Mortgage Fraud Cases Rise 20%

The percentage of mortgage fraud activity rose 20 percent in the third quarter compared to a year earlier, a report by the Financial Crimes Enforcement Network finds. Almost 62 percent of the nearly 20,000 suspicious activity reports in the third quarter, which ended Sept. 30, began about four years ago, the report noted.

Suspicious activity included loan workout or debt elimination, questionable refinance or loan modification attempts, as well as Social Security number discrepancies on loan applications.

“As housing markets look to recover, criminals persist in their efforts to prey on struggling home owners, while financial institutions continue to uncover apparent fraud as they work through their portfolios of earlier mortgages now in default,” FinCEN Director James Freis said in a statement.

The top five states with the highest number of fraud reports per capita in the third quarter were:


Meanwhile, the top five counties for fraud reports were Santa Clara County, Calif.; Honolulu; Orange County, Calif.; San Bernardino County, Calif.; and Palm Beach County, Fla.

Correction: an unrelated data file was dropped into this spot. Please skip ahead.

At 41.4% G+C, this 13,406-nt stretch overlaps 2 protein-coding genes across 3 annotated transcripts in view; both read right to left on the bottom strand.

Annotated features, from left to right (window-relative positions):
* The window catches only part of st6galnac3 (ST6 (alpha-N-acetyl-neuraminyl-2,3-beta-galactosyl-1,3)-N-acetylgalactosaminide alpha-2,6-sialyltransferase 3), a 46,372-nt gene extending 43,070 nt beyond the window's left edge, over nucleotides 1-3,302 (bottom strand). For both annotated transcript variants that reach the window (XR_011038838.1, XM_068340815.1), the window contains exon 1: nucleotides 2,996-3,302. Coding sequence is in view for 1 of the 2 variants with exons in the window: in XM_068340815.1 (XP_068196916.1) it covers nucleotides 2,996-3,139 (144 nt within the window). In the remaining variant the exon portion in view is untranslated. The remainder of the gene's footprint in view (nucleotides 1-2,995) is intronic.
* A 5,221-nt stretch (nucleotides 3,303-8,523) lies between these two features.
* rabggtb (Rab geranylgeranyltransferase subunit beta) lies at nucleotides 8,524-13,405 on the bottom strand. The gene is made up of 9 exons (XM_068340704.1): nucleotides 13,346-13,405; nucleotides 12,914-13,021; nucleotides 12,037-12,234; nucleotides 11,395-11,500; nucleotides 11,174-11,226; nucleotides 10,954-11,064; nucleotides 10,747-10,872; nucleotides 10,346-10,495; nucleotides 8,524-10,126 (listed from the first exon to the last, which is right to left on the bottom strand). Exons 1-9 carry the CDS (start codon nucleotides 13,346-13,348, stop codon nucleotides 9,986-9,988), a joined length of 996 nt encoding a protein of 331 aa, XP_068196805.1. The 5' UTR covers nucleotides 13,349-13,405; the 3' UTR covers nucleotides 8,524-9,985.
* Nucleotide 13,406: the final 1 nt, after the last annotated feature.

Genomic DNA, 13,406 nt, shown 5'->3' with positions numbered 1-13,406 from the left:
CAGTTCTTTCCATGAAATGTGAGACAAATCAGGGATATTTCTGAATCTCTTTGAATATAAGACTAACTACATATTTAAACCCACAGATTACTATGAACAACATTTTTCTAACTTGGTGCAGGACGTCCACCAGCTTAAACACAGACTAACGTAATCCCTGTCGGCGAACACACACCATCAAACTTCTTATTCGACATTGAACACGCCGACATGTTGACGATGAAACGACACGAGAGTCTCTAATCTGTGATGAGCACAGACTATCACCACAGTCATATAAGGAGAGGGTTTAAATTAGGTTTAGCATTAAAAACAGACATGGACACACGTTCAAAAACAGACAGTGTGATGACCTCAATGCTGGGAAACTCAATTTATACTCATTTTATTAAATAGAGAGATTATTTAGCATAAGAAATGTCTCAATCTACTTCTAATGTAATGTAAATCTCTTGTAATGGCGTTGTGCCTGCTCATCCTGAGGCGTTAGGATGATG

Source: Financial Crimes Enforcement Network

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Where Is Mortgage Fraud Most Common?

Reports of mortgage fraud are on the rise: A government agency reported this week a 31 percent jump in mortgage fraud cases for the first quarter of this year, largely attributed to additional reviews from banks of loans issued several years ago that now have gone bad.

California cities dominated the rankings for the highest incidences of mortgage fraud in the nation — occupying six of the top 10 spots, according to the report issued by The Financial Crimes Enforcement Network.

The following is a list of the top 11 metro areas with the highest reports of mortgage fraud in the first quarter of this year, according to the Financial Crimes Enforcement Network.